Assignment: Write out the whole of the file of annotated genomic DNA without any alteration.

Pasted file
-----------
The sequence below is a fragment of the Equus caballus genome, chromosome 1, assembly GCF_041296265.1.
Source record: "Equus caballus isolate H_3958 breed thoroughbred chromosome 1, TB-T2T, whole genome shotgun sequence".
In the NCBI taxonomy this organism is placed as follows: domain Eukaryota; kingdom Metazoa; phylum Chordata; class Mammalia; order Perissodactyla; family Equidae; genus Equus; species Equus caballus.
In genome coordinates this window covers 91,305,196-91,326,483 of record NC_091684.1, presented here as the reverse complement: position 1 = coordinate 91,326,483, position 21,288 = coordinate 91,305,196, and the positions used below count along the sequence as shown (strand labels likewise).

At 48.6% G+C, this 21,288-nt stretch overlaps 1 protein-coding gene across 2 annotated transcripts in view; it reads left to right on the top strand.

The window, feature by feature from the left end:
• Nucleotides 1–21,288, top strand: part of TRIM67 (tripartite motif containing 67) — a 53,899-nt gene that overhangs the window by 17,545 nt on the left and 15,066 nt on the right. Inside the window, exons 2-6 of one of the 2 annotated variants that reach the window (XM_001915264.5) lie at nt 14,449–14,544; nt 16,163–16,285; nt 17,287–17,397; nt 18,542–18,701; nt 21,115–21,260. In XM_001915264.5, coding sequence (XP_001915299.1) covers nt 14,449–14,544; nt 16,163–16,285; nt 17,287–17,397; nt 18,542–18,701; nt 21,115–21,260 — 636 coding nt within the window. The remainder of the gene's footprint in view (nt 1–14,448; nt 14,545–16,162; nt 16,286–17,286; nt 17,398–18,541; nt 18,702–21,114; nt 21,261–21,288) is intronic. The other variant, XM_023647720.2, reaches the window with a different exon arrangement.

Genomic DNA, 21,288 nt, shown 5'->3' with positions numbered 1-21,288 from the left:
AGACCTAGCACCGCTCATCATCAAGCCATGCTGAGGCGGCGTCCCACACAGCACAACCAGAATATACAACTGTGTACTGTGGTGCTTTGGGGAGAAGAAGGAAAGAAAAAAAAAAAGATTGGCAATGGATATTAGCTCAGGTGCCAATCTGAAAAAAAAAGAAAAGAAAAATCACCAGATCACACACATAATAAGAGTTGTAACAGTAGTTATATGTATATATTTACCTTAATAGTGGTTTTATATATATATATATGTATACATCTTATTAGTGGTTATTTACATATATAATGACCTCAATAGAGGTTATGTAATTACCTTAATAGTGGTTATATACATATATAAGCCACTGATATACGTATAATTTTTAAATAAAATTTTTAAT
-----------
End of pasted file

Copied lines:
The sequence below is a fragment of the Equus caballus genome, chromosome 1, assembly GCF_041296265.1.
Source record: "Equus caballus isolate H_3958 breed thoroughbred chromosome 1, TB-T2T, whole genome shotgun sequence".
In the NCBI taxonomy this organism is placed as follows: domain Eukaryota; kingdom Metazoa; phylum Chordata; class Mammalia; order Perissodactyla; family Equidae; genus Equus; species Equus caballus.
In genome coordinates this window covers 91,305,196-91,326,483 of record NC_091684.1, presented here as the reverse complement: position 1 = coordinate 91,326,483, position 21,288 = coordinate 91,305,196, and the positions used below count along the sequence as shown (strand labels likewise).

At 48.6% G+C, this 21,288-nt stretch overlaps 1 protein-coding gene across 2 annotated transcripts in view; it reads left to right on the top strand.

The window, feature by feature from the left end:
• Nucleotides 1–21,288, top strand: part of TRIM67 (tripartite motif containing 67) — a 53,899-nt gene that overhangs the window by 17,545 nt on the left and 15,066 nt on the right. Inside the window, exons 2-6 of one of the 2 annotated variants that reach the window (XM_001915264.5) lie at nt 14,449–14,544; nt 16,163–16,285; nt 17,287–17,397; nt 18,542–18,701; nt 21,115–21,260. In XM_001915264.5, coding sequence (XP_001915299.1) covers nt 14,449–14,544; nt 16,163–16,285; nt 17,287–17,397; nt 18,542–18,701; nt 21,115–21,260 — 636 coding nt within the window. The remainder of the gene's footprint in view (nt 1–14,448; nt 14,545–16,162; nt 16,286–17,286; nt 17,398–18,541; nt 18,702–21,114; nt 21,261–21,288) is intronic. The other variant, XM_023647720.2, reaches the window with a different exon arrangement.

Genomic DNA, 21,288 nt, shown 5'->3' with positions numbered 1-21,288 from the left:
AGACCTAGCACCGCTCATCATCAAGCCATGCTGAGGCGGCGTCCCACACAGCACAACCAGAATATACAACTGTGTACTGTGGTGCTTTGGGGAGAAGAAGGAAAGAAAAAAAAAAAGATTGGCAATGGATATTAGCTCAGGTGCCAATCTGAAAAAAAAAGAAAAGAAAAATCACCAGATCACACACATAATAAGAGTTGTAACAGTAGTTATATGTATATATTTACCTTAATAGTGGTTTTATATATATATATATGTATACATCTTATTAGTGGTTATTTACATATATAATGACCTCAATAGAGGTTATGTAATTACCTTAATAGTGGTTATATACATATATAAGCCACTGATATACGTATAATTTTTAAATAAAATTTTTAAT